You’ve heard you can smoke in a kettle grill. And, a kettle grill is cheap, familiar and good for a quick grill-up too. But, if you really want to give smoking a good go, should you just go for a purpose-built, doing it right offset smoker instead? In this article, we dive into the details of the offset smoker vs kettle grill to help you decide which is right for you.
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What's an Offset Smoker?
Also called a traditional smoker, horizontal smoker, barrel smoker, stick burner, pipe smoker or side firebox smoker, an offset smoker is what most people first think of when you mention smoking meat.
Keeping it simple, an offset smoker has a large cooking chamber that’s connected to a smaller firebox. The smoke and heat from the firebox passes through the cooking chamber, cooking and flavoring the meat with indirect heat and rolling smoke. It then exits the smoker through a smoke stack or small chimney.
Offset smokers are used very often in smoking competitions and can create some of the best results with crispy, flavorful bark. But, they’re not super easy to use. Great results require effort in stoking the fire, maintaining temperature and creating the optimal type of smoke. If you like being outside while you barbecue, having a beer, or, checking on it while doing yard work, there’s definitely satisfaction to be had in getting those competition-worthy results.
While offset smokers are primarily designed for smoking, many of them can be used for grilling too. Models like the Oklahoma Joe Longhorn Reverse come with a grilling grate that sits over the firebox so you can fire up some steaks while smoking. Or, you can change the whole setup of the cooking chamber to convert it into a giant charcoal grill.
What's a Kettle Grill?
A kettle grill is a round charcoal grill. It’s one of the most basic types of grills you can get and does a great job of cooking food over high heat to give it lots of flavor while retaining as much moisture as possible.
The simple design of a kettle grill consists of 5 key components; a bowl with a charcoal grate and cooking grate, and a lid with a damper to control the heat and keep heat and smoke inside. They’re straight-forward, inexpensive and pretty easy to use which is why they’re such a popular option for anyone grilling in their backyard.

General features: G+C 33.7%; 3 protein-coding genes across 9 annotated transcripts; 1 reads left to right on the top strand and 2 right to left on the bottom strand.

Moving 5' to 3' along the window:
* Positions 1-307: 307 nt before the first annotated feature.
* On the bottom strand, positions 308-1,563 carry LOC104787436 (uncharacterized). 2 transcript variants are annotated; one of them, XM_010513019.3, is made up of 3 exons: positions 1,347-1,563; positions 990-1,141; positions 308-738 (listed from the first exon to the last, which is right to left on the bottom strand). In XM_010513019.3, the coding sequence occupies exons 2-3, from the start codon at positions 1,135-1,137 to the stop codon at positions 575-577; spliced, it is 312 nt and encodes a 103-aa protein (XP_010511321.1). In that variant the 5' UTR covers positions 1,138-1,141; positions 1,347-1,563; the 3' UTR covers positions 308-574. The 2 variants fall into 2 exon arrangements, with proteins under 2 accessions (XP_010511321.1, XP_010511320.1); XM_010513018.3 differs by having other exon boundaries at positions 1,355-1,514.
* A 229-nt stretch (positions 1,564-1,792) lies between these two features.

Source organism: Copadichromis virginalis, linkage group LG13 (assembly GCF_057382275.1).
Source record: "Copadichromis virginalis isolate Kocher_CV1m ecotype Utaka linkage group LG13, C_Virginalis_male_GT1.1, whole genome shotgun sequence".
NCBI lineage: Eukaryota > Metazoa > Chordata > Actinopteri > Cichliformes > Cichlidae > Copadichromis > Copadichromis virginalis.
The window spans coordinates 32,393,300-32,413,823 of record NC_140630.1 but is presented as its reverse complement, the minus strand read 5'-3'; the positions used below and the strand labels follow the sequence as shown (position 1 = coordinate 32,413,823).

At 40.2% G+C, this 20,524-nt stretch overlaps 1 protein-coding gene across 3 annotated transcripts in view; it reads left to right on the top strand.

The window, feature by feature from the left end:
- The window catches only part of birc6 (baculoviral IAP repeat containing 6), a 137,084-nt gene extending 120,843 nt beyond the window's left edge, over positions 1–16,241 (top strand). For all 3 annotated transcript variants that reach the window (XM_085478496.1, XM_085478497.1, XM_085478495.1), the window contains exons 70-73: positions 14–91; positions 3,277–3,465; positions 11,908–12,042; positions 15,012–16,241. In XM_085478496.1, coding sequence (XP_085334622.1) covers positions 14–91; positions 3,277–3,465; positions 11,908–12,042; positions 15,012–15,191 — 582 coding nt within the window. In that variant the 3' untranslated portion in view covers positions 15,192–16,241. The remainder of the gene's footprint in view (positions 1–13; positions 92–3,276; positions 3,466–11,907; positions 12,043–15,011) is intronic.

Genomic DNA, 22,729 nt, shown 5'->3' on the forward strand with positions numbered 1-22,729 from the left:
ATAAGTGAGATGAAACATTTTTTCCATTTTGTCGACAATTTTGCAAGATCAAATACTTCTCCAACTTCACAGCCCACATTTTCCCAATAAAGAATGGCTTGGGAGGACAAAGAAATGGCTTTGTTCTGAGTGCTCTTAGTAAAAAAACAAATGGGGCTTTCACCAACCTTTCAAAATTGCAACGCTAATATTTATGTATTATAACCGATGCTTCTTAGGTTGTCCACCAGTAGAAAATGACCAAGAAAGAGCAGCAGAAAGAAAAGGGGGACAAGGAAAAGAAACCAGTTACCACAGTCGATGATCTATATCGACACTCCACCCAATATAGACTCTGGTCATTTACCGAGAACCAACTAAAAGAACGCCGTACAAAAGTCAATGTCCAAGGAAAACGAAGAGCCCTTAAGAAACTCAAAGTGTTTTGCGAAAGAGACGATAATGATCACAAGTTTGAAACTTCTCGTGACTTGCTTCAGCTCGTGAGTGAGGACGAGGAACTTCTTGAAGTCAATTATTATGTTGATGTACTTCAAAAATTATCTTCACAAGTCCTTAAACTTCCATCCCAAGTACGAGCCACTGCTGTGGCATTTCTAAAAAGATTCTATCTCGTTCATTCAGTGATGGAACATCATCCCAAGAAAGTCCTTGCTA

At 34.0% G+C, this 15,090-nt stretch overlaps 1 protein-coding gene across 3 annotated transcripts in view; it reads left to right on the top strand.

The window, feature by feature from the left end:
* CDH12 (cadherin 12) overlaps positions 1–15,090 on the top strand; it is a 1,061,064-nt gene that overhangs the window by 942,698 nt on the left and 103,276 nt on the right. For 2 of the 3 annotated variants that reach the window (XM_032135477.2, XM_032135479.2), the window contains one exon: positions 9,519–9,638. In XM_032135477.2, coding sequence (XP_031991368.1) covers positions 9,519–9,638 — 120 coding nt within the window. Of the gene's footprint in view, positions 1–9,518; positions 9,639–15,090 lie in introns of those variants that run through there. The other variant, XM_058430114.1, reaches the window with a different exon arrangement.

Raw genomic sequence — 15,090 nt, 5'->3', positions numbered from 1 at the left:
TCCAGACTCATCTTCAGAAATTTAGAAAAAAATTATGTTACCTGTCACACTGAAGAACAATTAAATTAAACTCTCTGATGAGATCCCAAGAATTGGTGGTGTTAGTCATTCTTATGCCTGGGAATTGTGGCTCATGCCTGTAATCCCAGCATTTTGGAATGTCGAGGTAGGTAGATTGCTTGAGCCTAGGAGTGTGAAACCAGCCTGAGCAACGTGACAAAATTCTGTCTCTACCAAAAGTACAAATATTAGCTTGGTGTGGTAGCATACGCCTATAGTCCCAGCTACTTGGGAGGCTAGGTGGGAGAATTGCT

But, grilling isn’t all the kettle grills are good for. When set up correctly, you can actually use a kettle grill to smoke food too. It’s not as easy and doesn’t hold as much as on a dedicated smoker. But, it’s an added bonus when you consider how inexpensive, space-saving and versatile a kettle grill is.
Offset Smoker Pros
- Capable of creating an exceptional smoke profile
- Holds a lot of food
- Works with either pure wood or charcoal and wood depending on your preference and availability of fuel
- Most can be used for grilling over the firebox or by converting the main cooking chamber to a huge charcoal grill
- Separate firebox lets you add fuel without disturbing smoke and heat in main chamber
- Durable design that should last a long time if looked after properly
- Large range of price and quality options to suit your budget
Kettle Grill Pros
- Great results when grilling
- Can be used for smoking too
- Uses less fuel than an offset smoker because of the smaller size
- Doesn’t take up a lot of space
- A high quality kettle grill (like the Weber Original) is a lot less expensive than a high quality offset smoker
- Most kettle grills are porcelain-enameled which gives excellent protection against damage from high-heat
- More portable than an offset smoker
Offset Smoker Cons
- Very hands-on way to smoke where you’ll need to be checking the fire and temperature every hour or so
- Can be harder to maintain temperature in cooler/wetter weather conditions
- Painted steel will flake and/or rust if not looked after properly. But, it’s pretty easy to sand and respray
- Takes a bit of practice to learn the ins and outs of
- A quality offset smoker is a lot more expensive than a kettle grill
- Cheap offset smokers don’t do a great job and generally won’t last a long time
Kettle Grill Cons
- Smaller capacity than an offset smoker
- It’s harder to smoke on a kettle grill than on a dedicated smoker
- Will take practice to master smoking on one
- Design means you need to remove food and cooking grate to add more fuel. Not only does this take ages, it completely disrupts the heat and smoke levels
Offset Smoker Vs Kettle Grill Comparison
Suitable for smoking and grilling (some models)
Suitable for grilling and smoking
Small to very large cooking capacity
Small to medium cooking capacity
$100 - $300+
Runs on wood or charcoal
Runs on charcoal with wood chips to create smoky flavor
Low-moderate running cost depending on what type of fuel is used
Low to moderate running cost
No power required
No power required
Generally not portable, but, you could load on the back of a truck
Portable models available
A Real Offset Smoker Compared to a Kettle Grill
Heavy-gauge steel with porcelain-coated grates
Porcelain-enameled steel with stainless steel grates
751 sq. in. smoking of cooking space + 309 sq. in. grilling
363 sq. in. of cooking space
2 year warranty
10 year warranty on body, 5 years on plastics, 2 years on other
Our Verdict on Offset Smokers vs Kettle Grills
Offset smokers are capable of achieving next-level results for anyone who wants to smoke with the added bonus of being able to grill occasionally. They look the part and hold a heap of meat.
Kettle grills are ideal for anyone who wants to grill most of the time but likes being able to smoke a single pork butt, or something similar, once in a while. They inexpensive for the quality you get and don’t take up much room in your backyard.
So, do you want to mainly smoke? Or, mainly grill?